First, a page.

Les Enfants du Paradis is back, now at the Ciné Lumière and BFI Southbank. David Jenkins in Time Out London: "In this crisp restoration of Marcel Carné's rich, literary romance from 1945 ('France's answer to Gone with the Wind!"), four men tussle for the affections of one woman, the conflicted, sphinx-like Garence (Carné regular Arletty), an ice maiden in the league of Marlene Dietrich who, in nearly every shot, has her eyes masked by a beam of light. Such ethereal, delicately cinematic touches are in otherwise short supply in a film which is content to let a dazzling, witty script (by Jacques Prévert), sumptuous set design and exceptional performers lend the fiction its lifeblood."
"Like all true love stories, it ends badly," writes Agnès Poirier in Guardian. "Equally important to the legend of Les Enfants du Paradis is the making of the film itself. It started shooting in Nazi-occupied France and was finished in liberated Paris just after D-day, times when power cuts were daily and hunger was fierce. Director Marcel Carné recreated Paris of the 1820s with cardboard decor in Nice's film studios and hired 1,800 extras. Some were Nazi collaborators imposed by the Vichy administration; others were résistants using the film as daytime cover. However, Carné, reproached for continuing to make films while others left for Hollywood or joined the resistance, put more than his career on the line when he hired set designer Alexandre Trauner and composer Joseph Kosma, both Jewish and banned from working. Their true identity was revealed after the war."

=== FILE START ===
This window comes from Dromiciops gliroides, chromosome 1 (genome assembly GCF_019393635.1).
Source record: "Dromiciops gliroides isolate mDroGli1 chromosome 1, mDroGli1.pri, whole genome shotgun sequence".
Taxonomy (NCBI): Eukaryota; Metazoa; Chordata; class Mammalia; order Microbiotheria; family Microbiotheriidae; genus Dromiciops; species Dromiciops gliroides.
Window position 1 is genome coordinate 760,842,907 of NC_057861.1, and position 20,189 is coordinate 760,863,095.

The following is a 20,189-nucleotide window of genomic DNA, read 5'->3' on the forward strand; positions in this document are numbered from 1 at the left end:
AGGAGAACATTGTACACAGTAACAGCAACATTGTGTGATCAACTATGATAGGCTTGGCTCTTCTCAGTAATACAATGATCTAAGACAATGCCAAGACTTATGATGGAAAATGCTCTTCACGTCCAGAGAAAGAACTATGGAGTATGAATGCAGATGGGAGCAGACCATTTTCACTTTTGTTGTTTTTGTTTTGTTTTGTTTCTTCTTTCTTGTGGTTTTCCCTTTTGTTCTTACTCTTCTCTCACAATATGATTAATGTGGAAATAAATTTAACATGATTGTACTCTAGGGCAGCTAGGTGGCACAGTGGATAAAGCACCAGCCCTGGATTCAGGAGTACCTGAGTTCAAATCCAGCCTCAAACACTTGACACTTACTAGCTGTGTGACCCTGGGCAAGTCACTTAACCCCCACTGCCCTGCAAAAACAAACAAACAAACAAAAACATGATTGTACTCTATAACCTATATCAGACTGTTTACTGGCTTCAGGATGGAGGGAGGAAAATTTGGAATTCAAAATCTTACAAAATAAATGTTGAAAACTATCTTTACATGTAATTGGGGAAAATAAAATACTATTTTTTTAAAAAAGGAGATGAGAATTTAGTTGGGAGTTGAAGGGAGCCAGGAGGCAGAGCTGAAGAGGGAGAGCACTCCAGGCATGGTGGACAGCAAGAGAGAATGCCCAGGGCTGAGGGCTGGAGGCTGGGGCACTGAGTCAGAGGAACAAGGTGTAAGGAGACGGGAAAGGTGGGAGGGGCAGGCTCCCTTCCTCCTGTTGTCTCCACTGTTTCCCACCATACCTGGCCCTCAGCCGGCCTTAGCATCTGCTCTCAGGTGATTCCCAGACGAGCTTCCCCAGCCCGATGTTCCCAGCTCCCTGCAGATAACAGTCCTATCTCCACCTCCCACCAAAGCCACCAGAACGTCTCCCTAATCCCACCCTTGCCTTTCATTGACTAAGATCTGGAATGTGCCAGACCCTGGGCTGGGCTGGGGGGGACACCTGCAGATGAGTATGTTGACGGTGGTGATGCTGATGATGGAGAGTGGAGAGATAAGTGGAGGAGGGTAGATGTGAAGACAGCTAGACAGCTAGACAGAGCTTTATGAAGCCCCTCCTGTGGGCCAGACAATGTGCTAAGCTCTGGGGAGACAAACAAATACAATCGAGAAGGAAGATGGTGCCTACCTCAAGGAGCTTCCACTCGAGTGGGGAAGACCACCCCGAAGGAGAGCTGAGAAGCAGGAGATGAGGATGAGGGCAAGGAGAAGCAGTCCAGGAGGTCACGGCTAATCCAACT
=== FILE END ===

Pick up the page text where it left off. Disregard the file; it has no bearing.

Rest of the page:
Les Enfants du Paradis is "as addictive as the most gripping soap opera," writes the Guardian's Peter Bradshaw. "The writing is utterly involving; with lines like tiny, imagist poems."
Updates, 11/13: Philip French in the Observer: "The movie's final parting sequence, where Arletty rides away in a coach and [Jean-Louis] Barrault is inexorably swept in the opposite direction by a swirling crowd, is among the peaks of romantic cinema."
"The first time I saw Children of Paradise I hated it," writes Derek Davis at the Chiseler. "I sat bored for two hours in the auditorium of the University of Pennsylvania Museum of Anthropology and Archaeology watching a disconnected bunch of declamatory larruping about actors and mimes in 1830s Paris. So why on earth did I go back to see the uncut version, running over three hours? It defies justification, but I thank my peculiar instinct, because I’m a better person for it. The original version runs 190 minutes, and it builds emotionally during every minute. Despite the lavish setting, it is wholly a movie of character, detailing every form of human interaction imaginable. As a wracking document of love and obsession, it has no equal I know of."